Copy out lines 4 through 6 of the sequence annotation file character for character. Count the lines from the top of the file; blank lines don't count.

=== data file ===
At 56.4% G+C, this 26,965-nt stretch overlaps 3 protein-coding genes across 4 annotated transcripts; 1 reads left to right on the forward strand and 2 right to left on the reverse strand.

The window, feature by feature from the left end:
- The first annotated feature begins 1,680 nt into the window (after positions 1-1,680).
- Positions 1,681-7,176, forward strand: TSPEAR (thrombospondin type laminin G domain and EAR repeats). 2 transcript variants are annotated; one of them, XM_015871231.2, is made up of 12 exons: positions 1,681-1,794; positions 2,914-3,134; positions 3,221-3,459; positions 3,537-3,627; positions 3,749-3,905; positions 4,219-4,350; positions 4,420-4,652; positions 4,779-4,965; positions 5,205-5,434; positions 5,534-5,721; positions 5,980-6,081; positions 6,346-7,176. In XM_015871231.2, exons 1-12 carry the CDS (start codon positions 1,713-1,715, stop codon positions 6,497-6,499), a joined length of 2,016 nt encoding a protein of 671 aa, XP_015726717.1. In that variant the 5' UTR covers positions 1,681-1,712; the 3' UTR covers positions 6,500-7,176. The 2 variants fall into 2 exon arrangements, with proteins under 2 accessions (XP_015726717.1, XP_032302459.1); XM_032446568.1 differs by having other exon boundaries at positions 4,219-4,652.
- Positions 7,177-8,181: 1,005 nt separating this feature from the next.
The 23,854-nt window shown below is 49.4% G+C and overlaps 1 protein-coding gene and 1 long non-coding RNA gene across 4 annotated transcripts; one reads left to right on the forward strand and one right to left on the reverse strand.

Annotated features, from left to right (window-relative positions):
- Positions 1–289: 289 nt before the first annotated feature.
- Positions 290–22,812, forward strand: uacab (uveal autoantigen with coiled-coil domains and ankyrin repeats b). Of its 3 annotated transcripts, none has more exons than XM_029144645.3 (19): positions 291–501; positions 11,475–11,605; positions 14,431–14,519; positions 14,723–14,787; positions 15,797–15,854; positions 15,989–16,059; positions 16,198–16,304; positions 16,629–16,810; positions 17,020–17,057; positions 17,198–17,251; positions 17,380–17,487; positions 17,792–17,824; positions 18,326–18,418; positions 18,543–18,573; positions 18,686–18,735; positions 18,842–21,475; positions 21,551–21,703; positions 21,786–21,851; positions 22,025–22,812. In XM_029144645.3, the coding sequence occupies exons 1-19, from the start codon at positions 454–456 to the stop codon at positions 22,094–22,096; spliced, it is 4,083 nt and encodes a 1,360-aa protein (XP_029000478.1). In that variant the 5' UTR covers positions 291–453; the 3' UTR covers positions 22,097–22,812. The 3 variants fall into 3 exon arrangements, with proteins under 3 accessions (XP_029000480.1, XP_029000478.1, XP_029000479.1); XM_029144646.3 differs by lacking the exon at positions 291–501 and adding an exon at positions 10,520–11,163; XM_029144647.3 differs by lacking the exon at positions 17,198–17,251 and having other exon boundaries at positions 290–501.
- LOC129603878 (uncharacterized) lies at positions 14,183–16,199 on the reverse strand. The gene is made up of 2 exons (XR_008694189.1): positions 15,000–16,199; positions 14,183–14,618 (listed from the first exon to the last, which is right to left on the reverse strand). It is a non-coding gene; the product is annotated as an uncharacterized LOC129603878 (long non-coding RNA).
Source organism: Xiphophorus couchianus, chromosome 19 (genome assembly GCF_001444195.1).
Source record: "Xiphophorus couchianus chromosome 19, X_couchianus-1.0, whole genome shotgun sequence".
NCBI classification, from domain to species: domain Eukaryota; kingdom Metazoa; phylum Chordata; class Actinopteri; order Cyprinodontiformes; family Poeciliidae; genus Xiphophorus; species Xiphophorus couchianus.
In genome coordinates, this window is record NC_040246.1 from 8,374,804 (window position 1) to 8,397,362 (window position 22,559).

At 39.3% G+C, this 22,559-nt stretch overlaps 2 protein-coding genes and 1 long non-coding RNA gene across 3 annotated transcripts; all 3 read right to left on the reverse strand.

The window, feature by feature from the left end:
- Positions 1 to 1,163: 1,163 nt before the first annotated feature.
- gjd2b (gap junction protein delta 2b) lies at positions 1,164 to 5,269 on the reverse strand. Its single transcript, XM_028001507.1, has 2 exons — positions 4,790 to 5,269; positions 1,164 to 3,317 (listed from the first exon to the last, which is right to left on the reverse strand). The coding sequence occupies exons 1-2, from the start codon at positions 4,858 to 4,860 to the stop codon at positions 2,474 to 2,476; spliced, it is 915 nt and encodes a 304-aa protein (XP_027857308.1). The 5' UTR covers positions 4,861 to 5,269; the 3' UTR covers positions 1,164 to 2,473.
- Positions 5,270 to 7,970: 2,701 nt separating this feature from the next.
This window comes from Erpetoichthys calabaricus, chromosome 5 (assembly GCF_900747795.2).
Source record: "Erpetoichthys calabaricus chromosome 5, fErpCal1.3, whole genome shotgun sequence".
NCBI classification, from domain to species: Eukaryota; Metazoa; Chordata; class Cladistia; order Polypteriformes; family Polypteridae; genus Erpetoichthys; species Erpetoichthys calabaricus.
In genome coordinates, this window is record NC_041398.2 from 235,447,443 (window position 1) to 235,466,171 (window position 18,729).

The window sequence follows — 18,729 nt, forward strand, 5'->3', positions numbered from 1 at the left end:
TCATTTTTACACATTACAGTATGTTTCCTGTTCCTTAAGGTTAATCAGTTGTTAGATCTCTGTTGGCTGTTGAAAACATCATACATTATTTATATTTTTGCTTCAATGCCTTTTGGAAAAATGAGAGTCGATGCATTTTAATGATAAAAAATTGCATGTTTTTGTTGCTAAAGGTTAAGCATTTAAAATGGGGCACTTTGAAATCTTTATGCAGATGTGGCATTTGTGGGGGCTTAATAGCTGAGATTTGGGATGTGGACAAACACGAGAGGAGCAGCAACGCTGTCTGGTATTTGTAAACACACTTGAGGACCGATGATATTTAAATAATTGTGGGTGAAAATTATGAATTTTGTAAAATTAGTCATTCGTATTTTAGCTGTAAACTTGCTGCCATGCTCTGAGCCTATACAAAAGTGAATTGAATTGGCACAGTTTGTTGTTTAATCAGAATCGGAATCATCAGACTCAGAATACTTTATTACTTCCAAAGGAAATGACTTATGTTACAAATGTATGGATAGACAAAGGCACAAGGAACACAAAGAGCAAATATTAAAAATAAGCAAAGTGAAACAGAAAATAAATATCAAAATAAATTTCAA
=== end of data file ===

- Positions 1,681-7,176, forward strand: TSPEAR (thrombospondin type laminin G domain and EAR repeats). 2 transcript variants are annotated; one of them, XM_015871231.2, is made up of 12 exons: positions 1,681-1,794; positions 2,914-3,134; positions 3,221-3,459; positions 3,537-3,627; positions 3,749-3,905; positions 4,219-4,350; positions 4,420-4,652; positions 4,779-4,965; positions 5,205-5,434; positions 5,534-5,721; positions 5,980-6,081; positions 6,346-7,176. In XM_015871231.2, exons 1-12 carry the CDS (start codon positions 1,713-1,715, stop codon positions 6,497-6,499), a joined length of 2,016 nt encoding a protein of 671 aa, XP_015726717.1. In that variant the 5' UTR covers positions 1,681-1,712; the 3' UTR covers positions 6,500-7,176. The 2 variants fall into 2 exon arrangements, with proteins under 2 accessions (XP_015726717.1, XP_032302459.1); XM_032446568.1 differs by having other exon boundaries at positions 4,219-4,652.
- Positions 7,177-8,181: 1,005 nt separating this feature from the next.
The 23,854-nt window shown below is 49.4% G+C and overlaps 1 protein-coding gene and 1 long non-coding RNA gene across 4 annotated transcripts; one reads left to right on the forward strand and one right to left on the reverse strand.